By Erin Moonyeen Haley
In the dark, there was the ticking of a clock. Or perhaps it was the sound of a typewriter, of a key being struck continuously. Whatever it was, it was mechanical and steady. Then, about twenty-three minutes in, it was joined by the sound of a plane with a twin propeller engine diving low, followed by another, and yet, always, there was the staccato of the clock, the reminder that time was passing in a steady, almost monotonous beat. And then a voice in the darkness:
“We find ourselves in the desert
A plane has crashed.”
With that prologue, the scene was set and the show began.
Lights went up, revealing a stage with globular moons hanging like rice paper lanterns, and stars scattered in a haphazard array that was reminiscent of Georges Méliès's Le Voyage dans la Lune.
As a whimsical flute serenaded away the sound of the clock, a model emerged at last. But she did not strut or sashay. At first, she moved around the stage as if a bit dazed from the crash itself. The theatrics were evident in her debut costume, with a voluminous, pseudo-astronaut-inspired button-up piece, made with exaggerated padding at the thighs and revealing a blue and tropical green floral shirt beneath. Her lipstick was a deep sapphire and she carried a helmet. She had either just been somewhere fantastic or she was on her way.
In some ways, Browne was the ringmaster of a Theater of the Absurd spectacle full of existential dynamics and minimalism, all of which perfectly dovetailed the fashion. Just as that 1950s-era theater utilized a round or egg-shaped stage, so too did Browne have models maneuver around oversized aviation props on a circular platform.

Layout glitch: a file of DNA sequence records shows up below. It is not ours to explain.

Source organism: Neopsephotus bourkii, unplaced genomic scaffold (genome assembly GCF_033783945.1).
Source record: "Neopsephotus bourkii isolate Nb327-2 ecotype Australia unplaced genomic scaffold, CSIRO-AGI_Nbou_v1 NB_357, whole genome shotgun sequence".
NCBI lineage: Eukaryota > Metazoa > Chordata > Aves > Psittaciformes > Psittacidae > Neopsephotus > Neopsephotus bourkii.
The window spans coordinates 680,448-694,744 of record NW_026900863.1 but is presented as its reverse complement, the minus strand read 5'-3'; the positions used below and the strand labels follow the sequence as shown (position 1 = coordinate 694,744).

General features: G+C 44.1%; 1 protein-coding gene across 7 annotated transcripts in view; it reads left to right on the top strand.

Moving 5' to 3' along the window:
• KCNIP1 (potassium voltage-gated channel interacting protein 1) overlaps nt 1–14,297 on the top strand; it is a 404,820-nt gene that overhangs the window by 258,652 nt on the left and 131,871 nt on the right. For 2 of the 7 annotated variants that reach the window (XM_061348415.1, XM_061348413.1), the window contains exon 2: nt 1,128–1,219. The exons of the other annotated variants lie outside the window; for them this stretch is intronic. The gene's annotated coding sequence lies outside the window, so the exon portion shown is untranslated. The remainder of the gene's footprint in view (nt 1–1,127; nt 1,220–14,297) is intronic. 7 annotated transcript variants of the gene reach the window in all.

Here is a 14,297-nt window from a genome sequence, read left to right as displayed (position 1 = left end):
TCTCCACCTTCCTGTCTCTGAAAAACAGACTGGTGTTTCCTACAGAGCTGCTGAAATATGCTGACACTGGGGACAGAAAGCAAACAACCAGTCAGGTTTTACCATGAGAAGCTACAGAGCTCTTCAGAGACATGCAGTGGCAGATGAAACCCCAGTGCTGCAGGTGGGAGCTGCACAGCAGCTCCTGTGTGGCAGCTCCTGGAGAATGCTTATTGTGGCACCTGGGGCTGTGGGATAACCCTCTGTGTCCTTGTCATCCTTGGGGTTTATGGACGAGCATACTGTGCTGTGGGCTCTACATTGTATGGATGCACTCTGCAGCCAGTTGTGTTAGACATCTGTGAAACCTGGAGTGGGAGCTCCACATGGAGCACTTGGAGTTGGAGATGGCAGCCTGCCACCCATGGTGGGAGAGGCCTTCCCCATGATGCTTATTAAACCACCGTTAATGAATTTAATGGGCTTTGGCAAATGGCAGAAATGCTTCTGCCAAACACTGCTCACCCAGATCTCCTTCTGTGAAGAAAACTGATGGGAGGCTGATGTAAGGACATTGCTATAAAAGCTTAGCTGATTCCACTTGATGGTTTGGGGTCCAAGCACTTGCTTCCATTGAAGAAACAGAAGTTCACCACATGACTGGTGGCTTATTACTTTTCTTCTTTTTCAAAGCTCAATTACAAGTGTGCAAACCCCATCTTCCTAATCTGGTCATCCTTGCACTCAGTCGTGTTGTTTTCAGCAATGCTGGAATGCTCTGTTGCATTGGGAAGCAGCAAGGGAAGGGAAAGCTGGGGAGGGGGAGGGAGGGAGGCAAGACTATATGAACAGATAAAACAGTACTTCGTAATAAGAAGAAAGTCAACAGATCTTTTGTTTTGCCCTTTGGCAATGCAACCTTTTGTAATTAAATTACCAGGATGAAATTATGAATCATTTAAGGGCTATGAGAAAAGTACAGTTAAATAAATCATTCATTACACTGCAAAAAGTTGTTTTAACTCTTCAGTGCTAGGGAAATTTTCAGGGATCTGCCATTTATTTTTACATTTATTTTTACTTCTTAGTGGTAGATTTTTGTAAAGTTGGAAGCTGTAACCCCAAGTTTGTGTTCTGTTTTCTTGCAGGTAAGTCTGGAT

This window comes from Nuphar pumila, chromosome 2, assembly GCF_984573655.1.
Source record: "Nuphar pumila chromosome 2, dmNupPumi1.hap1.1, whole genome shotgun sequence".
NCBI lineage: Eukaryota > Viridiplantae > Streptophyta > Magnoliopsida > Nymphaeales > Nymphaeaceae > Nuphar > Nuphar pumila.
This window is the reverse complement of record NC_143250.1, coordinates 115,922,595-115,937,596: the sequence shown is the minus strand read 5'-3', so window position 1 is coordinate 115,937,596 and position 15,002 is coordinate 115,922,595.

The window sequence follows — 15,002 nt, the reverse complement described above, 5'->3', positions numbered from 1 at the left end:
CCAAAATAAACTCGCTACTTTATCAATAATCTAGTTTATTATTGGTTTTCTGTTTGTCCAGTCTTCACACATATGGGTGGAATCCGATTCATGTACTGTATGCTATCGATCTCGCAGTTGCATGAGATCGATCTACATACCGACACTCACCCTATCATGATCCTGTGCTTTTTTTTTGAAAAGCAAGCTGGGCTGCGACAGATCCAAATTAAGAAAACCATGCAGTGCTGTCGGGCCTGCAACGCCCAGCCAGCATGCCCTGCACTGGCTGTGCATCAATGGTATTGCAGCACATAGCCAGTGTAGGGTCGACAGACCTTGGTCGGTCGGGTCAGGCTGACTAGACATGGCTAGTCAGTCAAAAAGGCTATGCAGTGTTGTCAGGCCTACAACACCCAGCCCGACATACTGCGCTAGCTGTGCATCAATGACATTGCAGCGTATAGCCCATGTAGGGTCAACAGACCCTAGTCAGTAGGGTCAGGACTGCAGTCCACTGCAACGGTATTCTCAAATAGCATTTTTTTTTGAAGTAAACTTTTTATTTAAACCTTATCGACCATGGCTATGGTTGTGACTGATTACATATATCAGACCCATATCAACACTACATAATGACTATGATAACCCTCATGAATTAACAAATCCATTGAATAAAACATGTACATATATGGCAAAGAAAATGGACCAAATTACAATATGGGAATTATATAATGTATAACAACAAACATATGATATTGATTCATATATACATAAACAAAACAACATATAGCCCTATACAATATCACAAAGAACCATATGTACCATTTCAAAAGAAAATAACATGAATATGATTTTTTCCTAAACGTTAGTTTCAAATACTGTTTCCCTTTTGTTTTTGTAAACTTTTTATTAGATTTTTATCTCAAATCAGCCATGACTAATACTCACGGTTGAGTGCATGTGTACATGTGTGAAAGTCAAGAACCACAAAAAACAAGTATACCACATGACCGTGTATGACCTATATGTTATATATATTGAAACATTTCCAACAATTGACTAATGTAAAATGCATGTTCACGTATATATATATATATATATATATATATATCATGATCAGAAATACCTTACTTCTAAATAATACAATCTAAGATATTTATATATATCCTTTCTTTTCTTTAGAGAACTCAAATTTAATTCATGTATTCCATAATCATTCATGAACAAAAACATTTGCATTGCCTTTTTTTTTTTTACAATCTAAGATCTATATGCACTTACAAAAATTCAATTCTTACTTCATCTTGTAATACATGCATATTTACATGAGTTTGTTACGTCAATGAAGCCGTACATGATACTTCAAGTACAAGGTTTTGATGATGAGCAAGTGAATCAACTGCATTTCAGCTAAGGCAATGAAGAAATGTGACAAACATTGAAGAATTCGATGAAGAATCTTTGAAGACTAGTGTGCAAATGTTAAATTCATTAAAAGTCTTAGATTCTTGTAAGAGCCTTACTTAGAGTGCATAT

As the designer who was unanimously elected to the position of Chairman of the Council of Fashion Designers of America, when Browne took over the position he promised that he would elevate creativity above all else. That anthem was evident on February 14th when stars such as Queen Latifah took in the spectacle that included oversized suits with askew hems, mismatched fabrics and cage-like sculptures as headdresses.
There were also all-white ensembles consisting of voluptuous sleeves made from layers and layers of sheer fabric, mixing in the essence of a fairytale with the fabulist scene.
At first glance, the suits might appear ordinary, but at a second glance, they were anything but; plaids were overlaid with stripes and pants were half-concealed with layered skirts.
Oversized coats were long and exaggerated, teasing the businessman silhouette with cartoonish whimsy and delight.
Skirts were given a balletic charm with tulle petticoats.
Face paint added to the drama, accenting cheeks and hairlines.
Joan Miró seemed to have inspired sheath dresses, while white powder thickened around the eyes to complete the harlequin motif.
Celebrities were out in droves to support Browne's line. In the audience were Lil Nas X, Erykah Badu, Johnny, Christine Baranski and Queen Latifah.
~ Images Courtesy of Vogue